Having large amounts of outstanding debt is an understandable reason for choosing to file for bankruptcy. It might seem as though there are few viable options for people trying to eliminate their debts, although Chapter 7 bankruptcy might be one of them. An experienced attorney can help guide people who find themselves in this kind of situation to determine if bankruptcy — either Chapter 7 or Chapter 13 — could prove to be useful to them.
It might not be necessary, however. An old debt that is a relatively low amount might be outside the statute of limitations to be collected. A collection agency might not be able to work to attempt to collect an old debt for an unlimited amount of time.
Another thing to take into consideration is one’s credit report. A collection account can be reported for about seven and a half years from the date when the consumer first became delinquent. That means an old debt might fall off of someone’s credit report on its own. However, if a collection agency sells the rights to collect that debt to a different agency, the clock could be reset.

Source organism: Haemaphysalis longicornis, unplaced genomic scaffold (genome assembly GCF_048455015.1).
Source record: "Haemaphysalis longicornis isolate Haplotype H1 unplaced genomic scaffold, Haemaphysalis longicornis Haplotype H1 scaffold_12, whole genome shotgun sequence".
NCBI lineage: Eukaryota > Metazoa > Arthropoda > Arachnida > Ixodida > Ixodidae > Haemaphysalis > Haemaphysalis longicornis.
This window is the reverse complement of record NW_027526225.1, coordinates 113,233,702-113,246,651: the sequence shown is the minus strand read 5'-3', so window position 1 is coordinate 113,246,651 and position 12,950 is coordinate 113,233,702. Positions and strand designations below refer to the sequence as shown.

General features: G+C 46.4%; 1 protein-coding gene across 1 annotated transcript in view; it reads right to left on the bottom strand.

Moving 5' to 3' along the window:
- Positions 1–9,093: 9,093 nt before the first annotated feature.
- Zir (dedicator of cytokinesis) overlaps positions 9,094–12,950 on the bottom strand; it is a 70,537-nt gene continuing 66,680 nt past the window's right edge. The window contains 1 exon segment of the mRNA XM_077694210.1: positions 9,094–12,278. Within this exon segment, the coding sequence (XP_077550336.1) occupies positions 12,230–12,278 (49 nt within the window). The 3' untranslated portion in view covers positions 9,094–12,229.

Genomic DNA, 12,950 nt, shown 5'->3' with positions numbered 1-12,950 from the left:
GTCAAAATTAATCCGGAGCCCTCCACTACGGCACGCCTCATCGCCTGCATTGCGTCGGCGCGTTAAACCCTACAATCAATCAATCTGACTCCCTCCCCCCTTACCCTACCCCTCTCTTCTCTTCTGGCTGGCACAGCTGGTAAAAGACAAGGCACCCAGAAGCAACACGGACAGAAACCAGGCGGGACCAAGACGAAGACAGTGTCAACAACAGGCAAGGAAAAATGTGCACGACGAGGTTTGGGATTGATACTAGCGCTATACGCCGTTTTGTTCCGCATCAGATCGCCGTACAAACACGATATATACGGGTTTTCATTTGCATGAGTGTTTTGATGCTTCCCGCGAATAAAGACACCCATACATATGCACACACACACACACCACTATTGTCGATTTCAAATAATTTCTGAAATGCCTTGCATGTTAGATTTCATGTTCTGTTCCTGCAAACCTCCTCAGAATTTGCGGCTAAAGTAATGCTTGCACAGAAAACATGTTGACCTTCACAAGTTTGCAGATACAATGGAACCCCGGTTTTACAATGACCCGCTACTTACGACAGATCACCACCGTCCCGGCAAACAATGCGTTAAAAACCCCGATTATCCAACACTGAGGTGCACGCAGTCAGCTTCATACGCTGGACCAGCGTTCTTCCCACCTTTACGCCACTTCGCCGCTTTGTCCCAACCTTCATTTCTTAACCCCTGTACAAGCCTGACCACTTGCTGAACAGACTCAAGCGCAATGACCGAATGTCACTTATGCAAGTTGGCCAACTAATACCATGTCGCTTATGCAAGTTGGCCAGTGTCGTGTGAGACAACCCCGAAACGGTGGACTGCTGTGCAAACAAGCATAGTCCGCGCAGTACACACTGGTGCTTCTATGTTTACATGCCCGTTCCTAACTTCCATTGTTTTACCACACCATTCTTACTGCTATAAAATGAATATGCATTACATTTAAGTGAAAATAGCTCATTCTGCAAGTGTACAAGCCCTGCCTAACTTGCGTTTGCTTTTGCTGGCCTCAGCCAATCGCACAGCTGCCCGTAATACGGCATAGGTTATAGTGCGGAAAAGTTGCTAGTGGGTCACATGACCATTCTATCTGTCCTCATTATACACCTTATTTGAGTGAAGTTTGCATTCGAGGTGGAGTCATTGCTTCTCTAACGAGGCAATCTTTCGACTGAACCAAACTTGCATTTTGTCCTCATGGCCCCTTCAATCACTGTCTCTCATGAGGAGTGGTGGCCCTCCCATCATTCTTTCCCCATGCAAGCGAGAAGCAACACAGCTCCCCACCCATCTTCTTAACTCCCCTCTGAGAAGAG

Consumers do have rights under the Fair Debt Collection Practices Act. If creditors are continuing to contact a consumer about a debt after the consumer has asked them not to contact them further, the collection agency could be held liable.
Debt collectors are also not allowed to misrepresent the tactics they can actually employ. They generally cannot, for example, threaten to sue a consumer past the statute of limitations for a given debt.
Source: Fox Business, “What Happens If I Never Pay an Old Debt?” June 2, 2014